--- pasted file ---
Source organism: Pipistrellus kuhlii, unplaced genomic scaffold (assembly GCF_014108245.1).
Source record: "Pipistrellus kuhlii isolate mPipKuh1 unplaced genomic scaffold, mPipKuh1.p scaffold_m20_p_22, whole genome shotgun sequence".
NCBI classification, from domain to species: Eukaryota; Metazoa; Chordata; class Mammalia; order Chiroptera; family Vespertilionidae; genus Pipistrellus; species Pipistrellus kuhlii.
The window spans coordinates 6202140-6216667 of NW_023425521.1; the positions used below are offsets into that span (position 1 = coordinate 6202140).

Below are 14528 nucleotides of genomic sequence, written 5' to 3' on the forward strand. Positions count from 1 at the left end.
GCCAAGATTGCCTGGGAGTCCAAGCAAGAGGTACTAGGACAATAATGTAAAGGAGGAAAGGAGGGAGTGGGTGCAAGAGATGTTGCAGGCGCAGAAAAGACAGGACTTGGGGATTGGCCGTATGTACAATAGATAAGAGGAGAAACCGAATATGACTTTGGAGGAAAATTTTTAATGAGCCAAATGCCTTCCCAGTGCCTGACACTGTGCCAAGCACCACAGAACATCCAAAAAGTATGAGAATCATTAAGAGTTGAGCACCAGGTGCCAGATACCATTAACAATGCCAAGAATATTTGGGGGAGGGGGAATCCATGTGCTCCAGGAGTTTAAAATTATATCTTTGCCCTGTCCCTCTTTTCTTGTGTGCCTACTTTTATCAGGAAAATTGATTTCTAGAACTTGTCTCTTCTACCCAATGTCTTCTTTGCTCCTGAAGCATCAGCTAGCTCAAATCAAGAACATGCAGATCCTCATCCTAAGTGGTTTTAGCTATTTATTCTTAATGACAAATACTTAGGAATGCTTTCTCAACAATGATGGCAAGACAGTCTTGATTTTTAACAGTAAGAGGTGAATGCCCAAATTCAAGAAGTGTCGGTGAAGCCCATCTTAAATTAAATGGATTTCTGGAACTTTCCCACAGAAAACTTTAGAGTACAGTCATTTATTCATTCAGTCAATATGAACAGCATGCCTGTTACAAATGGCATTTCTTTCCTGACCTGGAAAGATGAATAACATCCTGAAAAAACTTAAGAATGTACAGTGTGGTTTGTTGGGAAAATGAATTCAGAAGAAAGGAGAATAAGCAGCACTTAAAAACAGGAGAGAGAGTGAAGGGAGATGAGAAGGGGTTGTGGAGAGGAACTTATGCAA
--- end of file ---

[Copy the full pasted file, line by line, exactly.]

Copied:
Source organism: Pipistrellus kuhlii, unplaced genomic scaffold (assembly GCF_014108245.1).
Source record: "Pipistrellus kuhlii isolate mPipKuh1 unplaced genomic scaffold, mPipKuh1.p scaffold_m20_p_22, whole genome shotgun sequence".
NCBI classification, from domain to species: Eukaryota; Metazoa; Chordata; class Mammalia; order Chiroptera; family Vespertilionidae; genus Pipistrellus; species Pipistrellus kuhlii.
The window spans coordinates 6202140-6216667 of NW_023425521.1; the positions used below are offsets into that span (position 1 = coordinate 6202140).

Below are 14528 nucleotides of genomic sequence, written 5' to 3' on the forward strand. Positions count from 1 at the left end.
GCCAAGATTGCCTGGGAGTCCAAGCAAGAGGTACTAGGACAATAATGTAAAGGAGGAAAGGAGGGAGTGGGTGCAAGAGATGTTGCAGGCGCAGAAAAGACAGGACTTGGGGATTGGCCGTATGTACAATAGATAAGAGGAGAAACCGAATATGACTTTGGAGGAAAATTTTTAATGAGCCAAATGCCTTCCCAGTGCCTGACACTGTGCCAAGCACCACAGAACATCCAAAAAGTATGAGAATCATTAAGAGTTGAGCACCAGGTGCCAGATACCATTAACAATGCCAAGAATATTTGGGGGAGGGGGAATCCATGTGCTCCAGGAGTTTAAAATTATATCTTTGCCCTGTCCCTCTTTTCTTGTGTGCCTACTTTTATCAGGAAAATTGATTTCTAGAACTTGTCTCTTCTACCCAATGTCTTCTTTGCTCCTGAAGCATCAGCTAGCTCAAATCAAGAACATGCAGATCCTCATCCTAAGTGGTTTTAGCTATTTATTCTTAATGACAAATACTTAGGAATGCTTTCTCAACAATGATGGCAAGACAGTCTTGATTTTTAACAGTAAGAGGTGAATGCCCAAATTCAAGAAGTGTCGGTGAAGCCCATCTTAAATTAAATGGATTTCTGGAACTTTCCCACAGAAAACTTTAGAGTACAGTCATTTATTCATTCAGTCAATATGAACAGCATGCCTGTTACAAATGGCATTTCTTTCCTGACCTGGAAAGATGAATAACATCCTGAAAAAACTTAAGAATGTACAGTGTGGTTTGTTGGGAAAATGAATTCAGAAGAAAGGAGAATAAGCAGCACTTAAAAACAGGAGAGAGAGTGAAGGGAGATGAGAAGGGGTTGTGGAGAGGAACTTATGCAA